Category Archives: Work Ethic

Poor Eren

Ok, this is a really bad title for this blog and to some (namely:  ME), might even be considered in bad taste.  So I apologize.

Now, to the point.

As a person who has written some pretty harsh comments on his blog about the administrators, coaches and teachers of Walt Whitman High School and about a former student/star athlete turned armed robber, I am sure many of the Whitman faithful already have their keyboards and pitchforks all fired up to come after me for writing anything about Eren Civan.  But please read what I have to write before you come after me.

Eren Civan really deserve a better end to his High School Wrestling career.  A 135 -0, 3 time state champion, who was on his way to another undefeated season and 4th state title, deserved better than to be taken out with a knee injury like he suffered. 

I have had the good fortune to see Eren wrestle on a few occasions over the past 3 years.  There really were none better.  Unfortunately, I never got to see him wrestle in a close match.   Everyone was a blow out.  Did he ever have a close match?  I am sure he did, but I just never got to see it.

 To become that good at anything and especially wrestling takes a certain mind set and determination.  I like what Hopkins said in The Washington Post

But in the opinion of Dave Hopkins, in his 30th year as coach at Damascus, Civan could still win it — on one leg.

“I’m surprised he hasn’t suggested doing that,” Hopkins said with a laugh. “He’s an amazing competitor.”

Most of us won’t ever be able to understand or comprehend this type of mental attitude.  Most of us would not want this type of mental attitude about anything.  But for the few who have found a passion for anything that is so strong to drive them to such lengths…..go for it.  We all marvel at it and gain enjoyment from your accomplishments.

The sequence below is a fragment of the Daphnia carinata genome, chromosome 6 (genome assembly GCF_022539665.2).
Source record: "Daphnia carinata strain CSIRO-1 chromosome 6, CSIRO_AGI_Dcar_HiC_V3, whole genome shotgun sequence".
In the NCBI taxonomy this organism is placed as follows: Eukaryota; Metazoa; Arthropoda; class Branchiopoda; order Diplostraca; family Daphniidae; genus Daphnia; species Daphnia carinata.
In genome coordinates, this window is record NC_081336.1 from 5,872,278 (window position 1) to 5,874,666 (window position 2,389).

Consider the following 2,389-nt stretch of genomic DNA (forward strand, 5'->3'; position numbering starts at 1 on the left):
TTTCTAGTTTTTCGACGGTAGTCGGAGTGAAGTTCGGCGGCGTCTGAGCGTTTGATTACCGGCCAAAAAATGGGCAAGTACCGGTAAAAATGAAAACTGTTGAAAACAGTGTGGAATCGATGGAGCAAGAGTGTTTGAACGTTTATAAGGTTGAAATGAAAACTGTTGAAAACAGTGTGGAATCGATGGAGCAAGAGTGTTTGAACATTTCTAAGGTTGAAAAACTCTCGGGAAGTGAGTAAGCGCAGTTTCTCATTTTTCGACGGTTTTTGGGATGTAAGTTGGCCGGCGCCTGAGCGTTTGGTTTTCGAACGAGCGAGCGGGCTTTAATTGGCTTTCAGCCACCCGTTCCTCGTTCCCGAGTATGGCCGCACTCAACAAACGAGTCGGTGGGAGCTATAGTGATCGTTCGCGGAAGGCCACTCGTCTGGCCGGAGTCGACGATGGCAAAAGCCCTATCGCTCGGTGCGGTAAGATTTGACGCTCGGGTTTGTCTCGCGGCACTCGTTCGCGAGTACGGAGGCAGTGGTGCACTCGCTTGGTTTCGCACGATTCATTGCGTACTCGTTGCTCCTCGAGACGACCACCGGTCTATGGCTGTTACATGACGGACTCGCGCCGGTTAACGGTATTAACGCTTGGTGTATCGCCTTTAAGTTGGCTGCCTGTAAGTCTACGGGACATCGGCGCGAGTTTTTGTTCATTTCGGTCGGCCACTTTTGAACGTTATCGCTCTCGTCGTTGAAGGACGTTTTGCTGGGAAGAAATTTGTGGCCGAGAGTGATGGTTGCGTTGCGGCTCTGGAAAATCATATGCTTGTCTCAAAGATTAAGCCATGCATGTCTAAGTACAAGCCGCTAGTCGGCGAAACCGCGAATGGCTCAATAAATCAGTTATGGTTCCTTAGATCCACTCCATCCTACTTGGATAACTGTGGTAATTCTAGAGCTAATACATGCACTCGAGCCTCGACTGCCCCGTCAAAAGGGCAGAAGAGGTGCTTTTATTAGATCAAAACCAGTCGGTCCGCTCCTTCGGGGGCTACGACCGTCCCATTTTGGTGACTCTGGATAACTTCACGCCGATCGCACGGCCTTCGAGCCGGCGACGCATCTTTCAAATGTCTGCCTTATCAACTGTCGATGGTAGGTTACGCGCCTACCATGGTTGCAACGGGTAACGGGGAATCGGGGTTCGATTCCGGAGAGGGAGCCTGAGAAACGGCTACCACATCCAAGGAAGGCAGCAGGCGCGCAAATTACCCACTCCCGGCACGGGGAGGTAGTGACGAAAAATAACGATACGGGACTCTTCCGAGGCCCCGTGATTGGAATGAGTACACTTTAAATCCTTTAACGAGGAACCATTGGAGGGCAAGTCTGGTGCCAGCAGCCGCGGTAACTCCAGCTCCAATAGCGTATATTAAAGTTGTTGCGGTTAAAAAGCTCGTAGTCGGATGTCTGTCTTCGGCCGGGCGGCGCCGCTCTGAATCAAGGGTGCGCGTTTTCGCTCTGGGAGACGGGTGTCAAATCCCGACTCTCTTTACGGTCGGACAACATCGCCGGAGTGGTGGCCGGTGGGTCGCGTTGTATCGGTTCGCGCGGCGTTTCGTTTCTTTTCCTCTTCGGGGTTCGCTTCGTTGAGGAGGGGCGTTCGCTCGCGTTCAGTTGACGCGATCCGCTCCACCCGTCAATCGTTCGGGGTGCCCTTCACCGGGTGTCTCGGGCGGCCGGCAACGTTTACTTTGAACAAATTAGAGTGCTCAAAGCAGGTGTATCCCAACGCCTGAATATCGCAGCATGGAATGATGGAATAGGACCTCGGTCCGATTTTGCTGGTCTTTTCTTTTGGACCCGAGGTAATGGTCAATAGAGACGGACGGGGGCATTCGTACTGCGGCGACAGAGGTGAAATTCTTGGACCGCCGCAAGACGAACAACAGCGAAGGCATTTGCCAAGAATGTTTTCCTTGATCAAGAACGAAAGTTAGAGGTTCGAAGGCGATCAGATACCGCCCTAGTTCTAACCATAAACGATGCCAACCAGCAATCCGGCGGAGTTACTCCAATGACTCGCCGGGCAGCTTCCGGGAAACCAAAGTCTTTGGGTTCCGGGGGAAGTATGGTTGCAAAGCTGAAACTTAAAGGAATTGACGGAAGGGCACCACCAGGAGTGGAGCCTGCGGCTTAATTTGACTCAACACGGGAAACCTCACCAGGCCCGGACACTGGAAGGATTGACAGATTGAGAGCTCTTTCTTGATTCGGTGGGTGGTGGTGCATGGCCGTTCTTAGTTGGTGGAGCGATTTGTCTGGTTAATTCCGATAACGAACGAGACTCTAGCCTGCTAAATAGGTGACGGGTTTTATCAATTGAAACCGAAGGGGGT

So Eren is going on to Columbia University where with luck he will be able to continue his wrestling career after a year or so of rehab on his knee.  But even if doesn’t ever step on a mat again, he has won so much already.

The respect of others, an opportunity to attend an Ivy League School and the knowledge that if he puts his mind and body to something he can achieve it.

As I said, I really hated to hear about Eren’s injury.  You don’t wish something like that on anyone. 

 Good Luck Eren


Work Hard. Get Better.

Recently, a high school football coach in Matewan, WV ran up the score so one of his players could break the single game rushing record.  Because of this he is now receiving all kinds of flak over poor sportsmanship and other coaches are saying he “trampled on the integrity of the game”.  In my opinion he is getting what he deserves.

However, the part of The Washington Post article which caught my attention and got my ire up was in the first paragraph and the opposing coach’s quote.

“…football players so humiliated that they dread walking through the halls…Two of them thought about quitting last week. The rest considered starting a fight. “They want to get even,” (Coach Dave) Hunt said, “because what happened to them is so unfair.”

Boo hoo hoo.  Unfair?  Come on!  What the coach should be saying is “Suck it up!  Learn from this. Work harder, get better.” Yeah, its sucks and the other coach showed no class, but there are plenty of people out in the world who show no class.  If you are so embarrassed by it then prepare better and don’t let it happen again. Unfair….sheesh….

Everything that we are doing to our kids in sports is wrong.  We praise them for the wrong things.  We excuse them for the wrong things.  We look the other way when a “star” has off field problems which might jeopardize our winning.   We misbehave ourselves as adults all in the name of competition and winning.

I am sick and tired of those people who do things to protect little Johnny’s self esteem at every turn.  Whoever came up with the idea of “participation trophies” should be taken out and shot.   Let’s look at why sports even exist and what their purpose should be: